Does the law prohibit the resolution of any type of dispute through arbitration?
The court held that the purpose of the Arbitration Law is to allow the parties to agree to resolve disputes through arbitration rather than an arbitration tribunal. Most types of commercial disputes can be arbitrated. However, case law also determines that certain claims may not be arbitrary (see, for example, Fulham Football Club (1987) Ltd v J Sir David Richards and another  EWCA Civ 855; Riverrock Securities Limited v International Bank of St Petersburg (shares Company)  EWHC 2483 (Comm)). The claim may not be arbitrary in the following circumstances:
- The requested relief requires only a court order.
- The requested relief involves the interests of third parties in a relevant sense.
- The claim representative attempted to delegate to the arbitrator a matter of public interest, which could not be determined within the limits of the private contract procedure.
The court is willing to interpret arbitration agreements extensively to cover contractual and non-contractual disputes (Fiona Trust & Holding Corporation v. Privalov  UKHL 40). In this case, Lord Hoffman believes that the construction of the arbitration clause should start from the assumption that the parties who are rational entrepreneurs are likely to intend that any dispute arising out of the relationship between the two parties be resolved by the same arbitration tribunal. Furthermore, if the elements of the dispute cause non-arbitrable problems, this does not mean that the entire dispute is not subject to the arbitration agreement between the parties (Aqaba Container Terminal (PVT) Co v Soletanche Bachy France SAS  EWHC 471 (Communication ). However, the principles of Fiona Trust must be carefully applied to the facts of a particular case. For example, the Court of Appeal heard an application for an injunction against a lawsuit that restricted the company’s claims in the New South Wales courts against the rights of “prospective parties” as assignees of certain rights. The third-party contributes to the party’s monetary judgment. Although the claims are related to the partnership agreement, because the third party is not a party to the agreement, the court held that it is extremely unlikely that the partners will include these claims in their arbitration clause. Therefore, the transfer of claims is not within the scope of the arbitration clause and cannot be restricted (Michael Wilson & Partners, Ltd v. John Forster Emmott  EWCA Civ 51).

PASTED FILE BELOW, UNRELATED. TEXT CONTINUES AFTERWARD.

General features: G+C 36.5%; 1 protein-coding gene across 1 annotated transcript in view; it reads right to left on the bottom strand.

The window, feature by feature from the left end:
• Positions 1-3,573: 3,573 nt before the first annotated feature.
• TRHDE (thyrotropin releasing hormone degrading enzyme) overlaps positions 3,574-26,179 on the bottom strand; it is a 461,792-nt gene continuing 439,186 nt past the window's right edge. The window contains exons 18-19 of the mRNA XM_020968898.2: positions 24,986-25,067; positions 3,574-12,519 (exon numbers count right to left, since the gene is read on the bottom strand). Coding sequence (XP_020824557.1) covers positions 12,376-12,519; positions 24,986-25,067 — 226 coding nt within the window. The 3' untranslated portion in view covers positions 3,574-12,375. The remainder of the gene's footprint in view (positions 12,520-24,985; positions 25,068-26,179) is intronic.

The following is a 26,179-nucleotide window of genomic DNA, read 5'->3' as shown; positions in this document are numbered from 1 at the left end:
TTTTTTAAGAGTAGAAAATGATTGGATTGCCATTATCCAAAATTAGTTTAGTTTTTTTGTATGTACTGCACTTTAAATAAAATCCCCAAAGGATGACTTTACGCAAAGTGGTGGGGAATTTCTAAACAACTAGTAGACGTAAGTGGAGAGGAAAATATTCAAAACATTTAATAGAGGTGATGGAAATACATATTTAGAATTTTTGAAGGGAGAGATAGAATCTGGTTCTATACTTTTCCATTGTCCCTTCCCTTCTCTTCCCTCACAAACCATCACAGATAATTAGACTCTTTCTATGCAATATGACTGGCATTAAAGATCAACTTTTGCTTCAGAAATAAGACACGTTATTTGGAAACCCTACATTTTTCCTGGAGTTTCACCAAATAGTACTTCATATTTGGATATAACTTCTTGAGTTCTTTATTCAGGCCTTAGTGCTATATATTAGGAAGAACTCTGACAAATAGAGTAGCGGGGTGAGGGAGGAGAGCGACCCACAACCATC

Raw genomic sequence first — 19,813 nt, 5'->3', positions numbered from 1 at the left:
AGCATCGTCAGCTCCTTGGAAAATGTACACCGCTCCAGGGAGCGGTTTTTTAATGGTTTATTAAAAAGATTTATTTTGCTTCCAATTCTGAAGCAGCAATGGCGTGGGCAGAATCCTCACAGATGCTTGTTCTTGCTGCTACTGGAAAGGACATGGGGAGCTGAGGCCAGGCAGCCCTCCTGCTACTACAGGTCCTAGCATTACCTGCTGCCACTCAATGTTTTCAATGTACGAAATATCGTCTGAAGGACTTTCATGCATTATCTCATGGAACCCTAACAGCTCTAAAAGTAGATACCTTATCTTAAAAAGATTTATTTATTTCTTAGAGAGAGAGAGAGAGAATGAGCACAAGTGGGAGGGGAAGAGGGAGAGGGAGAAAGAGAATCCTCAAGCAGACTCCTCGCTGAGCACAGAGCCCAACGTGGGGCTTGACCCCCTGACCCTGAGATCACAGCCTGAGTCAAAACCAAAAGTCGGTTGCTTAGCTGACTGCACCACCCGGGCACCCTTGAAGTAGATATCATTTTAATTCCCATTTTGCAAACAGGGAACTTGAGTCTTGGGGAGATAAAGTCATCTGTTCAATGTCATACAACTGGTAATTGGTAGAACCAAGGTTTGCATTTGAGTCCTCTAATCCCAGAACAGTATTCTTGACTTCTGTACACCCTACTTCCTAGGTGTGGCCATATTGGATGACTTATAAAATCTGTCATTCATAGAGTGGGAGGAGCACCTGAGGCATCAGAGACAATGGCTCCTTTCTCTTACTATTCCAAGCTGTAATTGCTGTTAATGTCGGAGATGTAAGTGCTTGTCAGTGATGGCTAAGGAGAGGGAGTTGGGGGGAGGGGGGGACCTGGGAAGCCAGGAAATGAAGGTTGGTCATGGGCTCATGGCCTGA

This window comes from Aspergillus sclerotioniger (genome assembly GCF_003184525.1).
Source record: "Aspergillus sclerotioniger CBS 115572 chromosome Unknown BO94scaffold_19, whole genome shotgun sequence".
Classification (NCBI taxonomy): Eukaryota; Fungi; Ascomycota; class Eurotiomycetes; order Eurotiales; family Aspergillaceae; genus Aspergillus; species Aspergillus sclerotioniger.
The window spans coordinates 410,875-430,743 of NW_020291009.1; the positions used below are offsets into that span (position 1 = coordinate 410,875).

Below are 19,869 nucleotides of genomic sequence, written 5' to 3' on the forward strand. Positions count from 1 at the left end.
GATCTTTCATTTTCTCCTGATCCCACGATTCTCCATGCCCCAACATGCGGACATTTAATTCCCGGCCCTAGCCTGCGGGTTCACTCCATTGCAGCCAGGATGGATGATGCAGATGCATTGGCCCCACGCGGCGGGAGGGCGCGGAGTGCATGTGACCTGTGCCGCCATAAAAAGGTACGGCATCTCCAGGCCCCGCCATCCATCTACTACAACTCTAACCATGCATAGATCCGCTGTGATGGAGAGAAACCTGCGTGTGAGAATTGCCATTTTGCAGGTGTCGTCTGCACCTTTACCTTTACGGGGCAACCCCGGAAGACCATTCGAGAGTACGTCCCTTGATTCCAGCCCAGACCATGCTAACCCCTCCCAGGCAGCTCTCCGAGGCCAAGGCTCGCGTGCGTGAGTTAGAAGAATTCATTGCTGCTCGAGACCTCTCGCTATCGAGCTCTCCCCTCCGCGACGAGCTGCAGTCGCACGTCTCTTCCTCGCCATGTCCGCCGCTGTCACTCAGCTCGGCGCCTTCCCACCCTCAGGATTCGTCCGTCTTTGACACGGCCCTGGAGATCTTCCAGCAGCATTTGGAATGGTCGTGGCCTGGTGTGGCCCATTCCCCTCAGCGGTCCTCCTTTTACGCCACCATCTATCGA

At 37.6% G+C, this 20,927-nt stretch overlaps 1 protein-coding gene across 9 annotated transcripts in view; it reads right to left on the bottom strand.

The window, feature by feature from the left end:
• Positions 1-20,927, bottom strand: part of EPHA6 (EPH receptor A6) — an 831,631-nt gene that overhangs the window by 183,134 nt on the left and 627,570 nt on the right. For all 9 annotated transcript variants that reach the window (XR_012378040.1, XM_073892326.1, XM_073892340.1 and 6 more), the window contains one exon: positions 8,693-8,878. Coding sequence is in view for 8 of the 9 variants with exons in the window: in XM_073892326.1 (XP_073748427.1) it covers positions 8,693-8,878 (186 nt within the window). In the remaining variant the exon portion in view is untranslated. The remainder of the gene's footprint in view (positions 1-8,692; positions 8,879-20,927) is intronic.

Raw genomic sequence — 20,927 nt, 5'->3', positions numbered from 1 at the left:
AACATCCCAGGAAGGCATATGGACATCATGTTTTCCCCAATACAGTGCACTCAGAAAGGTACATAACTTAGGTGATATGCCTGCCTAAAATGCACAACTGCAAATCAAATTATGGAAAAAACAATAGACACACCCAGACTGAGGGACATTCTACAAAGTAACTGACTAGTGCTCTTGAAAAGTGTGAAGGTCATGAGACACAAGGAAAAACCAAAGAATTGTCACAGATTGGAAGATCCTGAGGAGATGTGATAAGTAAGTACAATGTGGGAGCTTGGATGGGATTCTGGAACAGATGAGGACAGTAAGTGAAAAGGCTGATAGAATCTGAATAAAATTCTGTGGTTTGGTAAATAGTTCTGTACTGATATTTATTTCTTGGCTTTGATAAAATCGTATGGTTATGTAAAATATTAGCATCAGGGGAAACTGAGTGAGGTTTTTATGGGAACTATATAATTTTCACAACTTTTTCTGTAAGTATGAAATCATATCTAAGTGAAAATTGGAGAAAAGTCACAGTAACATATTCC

Disputes that are not arbitrable are very limited:
- When employees have legal rights, they are given the right to hear cases in labor courts. It is impossible to submit disputes to arbitration because the only way to resolve disputes is (Clyde & Co LLP v. Winkelhof  EWHC 668).
- Bankruptcy proceedings are subject to the statutory regime stipulated in the Bankruptcy Law of 1986 (however, bankruptcy requests are not automatically considered non-arbitrary: see Riverrock Securities Limited v. International Bank of St Petersburg (limited company)  EWHC 2483 (communication)).
- Criminal matters.
(This Article Does Not Intend To Hurt The Sentiments Of Any Individual Community, Sect, or Religion, Etcetera. This Article Is Based Purely On The Authors Personal Views And Opinions In The Exercise Of The Fundamental Right Guaranteed Under Article 19(1)(A) And Other Related Laws Being Force In India, For The Time Being. Further, despite all efforts made to ensure the accuracy and correctness of the information published, White Code VIA Mediation and Arbitration Centre Foundation shall not be responsible for any errors caused due to human error or otherwise.)